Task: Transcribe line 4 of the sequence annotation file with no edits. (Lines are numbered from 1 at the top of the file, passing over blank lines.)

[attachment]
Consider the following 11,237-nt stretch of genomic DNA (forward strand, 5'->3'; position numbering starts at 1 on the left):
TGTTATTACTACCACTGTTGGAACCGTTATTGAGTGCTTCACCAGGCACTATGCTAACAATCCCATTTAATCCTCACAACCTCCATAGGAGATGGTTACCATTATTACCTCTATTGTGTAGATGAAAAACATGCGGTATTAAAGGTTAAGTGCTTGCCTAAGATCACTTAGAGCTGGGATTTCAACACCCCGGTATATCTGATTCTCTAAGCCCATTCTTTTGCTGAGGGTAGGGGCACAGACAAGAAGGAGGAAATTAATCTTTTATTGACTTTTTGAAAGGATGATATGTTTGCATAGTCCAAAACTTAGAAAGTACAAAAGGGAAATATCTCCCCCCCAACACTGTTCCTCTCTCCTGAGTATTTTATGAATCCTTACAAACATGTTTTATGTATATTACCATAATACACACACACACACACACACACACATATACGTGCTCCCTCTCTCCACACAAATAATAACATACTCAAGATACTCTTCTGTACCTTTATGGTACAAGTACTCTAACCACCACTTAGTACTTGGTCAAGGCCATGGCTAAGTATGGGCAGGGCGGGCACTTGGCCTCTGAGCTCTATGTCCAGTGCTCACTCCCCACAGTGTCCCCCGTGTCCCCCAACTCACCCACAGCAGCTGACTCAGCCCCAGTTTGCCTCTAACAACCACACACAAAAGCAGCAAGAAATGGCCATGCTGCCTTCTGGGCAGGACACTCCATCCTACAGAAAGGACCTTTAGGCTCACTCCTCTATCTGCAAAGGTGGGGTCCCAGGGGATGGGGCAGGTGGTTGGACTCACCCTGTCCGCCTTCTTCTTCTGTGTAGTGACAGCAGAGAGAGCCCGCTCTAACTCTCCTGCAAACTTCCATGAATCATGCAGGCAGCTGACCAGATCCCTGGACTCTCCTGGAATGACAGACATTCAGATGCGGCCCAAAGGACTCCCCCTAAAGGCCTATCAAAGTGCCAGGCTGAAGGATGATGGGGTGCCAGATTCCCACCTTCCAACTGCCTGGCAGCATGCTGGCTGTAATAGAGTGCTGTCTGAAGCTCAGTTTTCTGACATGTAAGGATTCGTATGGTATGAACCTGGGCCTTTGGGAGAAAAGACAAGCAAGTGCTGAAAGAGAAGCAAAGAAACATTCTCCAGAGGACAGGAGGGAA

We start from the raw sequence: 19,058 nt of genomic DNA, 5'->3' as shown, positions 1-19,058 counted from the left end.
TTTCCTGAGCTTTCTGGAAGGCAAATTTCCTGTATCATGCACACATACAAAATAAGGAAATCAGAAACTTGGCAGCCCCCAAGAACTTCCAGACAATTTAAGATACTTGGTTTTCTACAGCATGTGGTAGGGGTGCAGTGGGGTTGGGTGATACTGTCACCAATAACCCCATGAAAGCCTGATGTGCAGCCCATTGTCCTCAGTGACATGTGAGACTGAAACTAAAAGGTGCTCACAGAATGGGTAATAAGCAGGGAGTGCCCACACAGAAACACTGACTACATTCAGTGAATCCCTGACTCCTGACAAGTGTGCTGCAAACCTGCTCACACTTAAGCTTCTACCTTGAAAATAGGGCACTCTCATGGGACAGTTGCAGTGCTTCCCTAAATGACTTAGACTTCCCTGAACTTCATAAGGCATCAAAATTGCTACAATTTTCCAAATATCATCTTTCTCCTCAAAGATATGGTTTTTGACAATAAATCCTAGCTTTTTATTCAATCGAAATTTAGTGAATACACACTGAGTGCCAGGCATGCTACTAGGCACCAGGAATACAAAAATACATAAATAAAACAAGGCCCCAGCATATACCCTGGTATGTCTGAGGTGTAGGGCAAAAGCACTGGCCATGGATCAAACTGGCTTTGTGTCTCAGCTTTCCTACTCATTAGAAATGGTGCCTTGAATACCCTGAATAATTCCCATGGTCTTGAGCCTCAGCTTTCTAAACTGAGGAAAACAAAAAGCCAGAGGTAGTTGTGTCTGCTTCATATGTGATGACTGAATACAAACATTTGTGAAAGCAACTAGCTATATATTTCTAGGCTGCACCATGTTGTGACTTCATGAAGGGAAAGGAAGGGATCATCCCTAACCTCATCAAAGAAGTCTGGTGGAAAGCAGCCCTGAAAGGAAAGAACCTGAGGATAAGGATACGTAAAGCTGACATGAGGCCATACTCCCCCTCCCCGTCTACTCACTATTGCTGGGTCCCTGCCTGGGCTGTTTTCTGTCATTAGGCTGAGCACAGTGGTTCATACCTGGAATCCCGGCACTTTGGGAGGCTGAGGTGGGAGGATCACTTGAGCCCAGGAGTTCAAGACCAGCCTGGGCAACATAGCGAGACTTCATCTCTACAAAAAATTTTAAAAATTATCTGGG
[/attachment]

TTTCCTGAGCTTTCTGGAAGGCAAATTTCCTGTATCATGCACACATACAAAATAAGGAAATCAGAAACTTGGCAGCCCCCAAGAACTTCCAGACAATTTAAGATACTTGGTTTTCTACAGCATGTGGTAGGGGTGCAGTGGGGTTGGGTGATACTGTCACCAATAACCCCATGAAAGCCTGATGTGCAGCCCATTGTCCTCAGTGACATGTGAGACTGAAACTAAAAGGTGCTCACAGAATGGGTAATAAGCAGGGAGTGCCCACACAGAAACACTGACTACATTCAGTGAATCCCTGACTCCTGACAAGTGTGCTGCAAACCTGCTCACACTTAAGCTTCTACCTTGAAAATAGGGCACTCTCATGGGACAGTTGCAGTGCTTCCCTAAATGACTTAGACTTCCCTGAACTTCATAAGGCATCAAAATTGCTACAATTTTCCAAATATCATCTTTCTCCTCAAAGATATGGTTTTTGACAATAAATCCTAGCTTTTTATTCAATCGAAATTTAGTGAATACACACTGAGTGCCAGGCATGCTACTAGGCACCAGGAATACAAAAATACATAAATAAAACAAGGCCCCAGCATATACCCTGGTATGTCTGAGGTGTAGGGCAAAAGCACTGGCCATGGATCAAACTGGCTTTGTGTCTCAGCTTTCCTACTCATTAGAAATGGTGCCTTGAATACCCTGAATAATTCCCATGGTCTTGAGCCTCAGCTTTCTAAACTGAGGAAAACAAAAAGCCAGAGGTAGTTGTGTCTGCTTCATATGTGATGACTGAATACAAACATTTGTGAAAGCAACTAGCTATATATTTCTAGGCTGCACCATGTTGTGACTTCATGAAGGGAAAGGAAGGGATCATCCCTAACCTCATCAAAGAAGTCTGGTGGAAAGCAGCCCTGAAAGGAAAGAACCTGAGGATAAGGATACGTAAAGCTGACATGAGGCCATACTCCCCCTCCCCGTCTACTCACTATTGCTGGGTCCCTGCCTGGGCTGTTTTCTGTCATTAGGCTGAGCACAGTGGTTCATACCTGGAATCCCGGCACTTTGGGAGGCTGAGGTGGGAGGATCACTTGAGCCCAGGAGTTCAAGACCAGCCTGGGCAACATAGCGAGACTTCATCTCTACAAAAAATTTTAAAAATTATCTGGG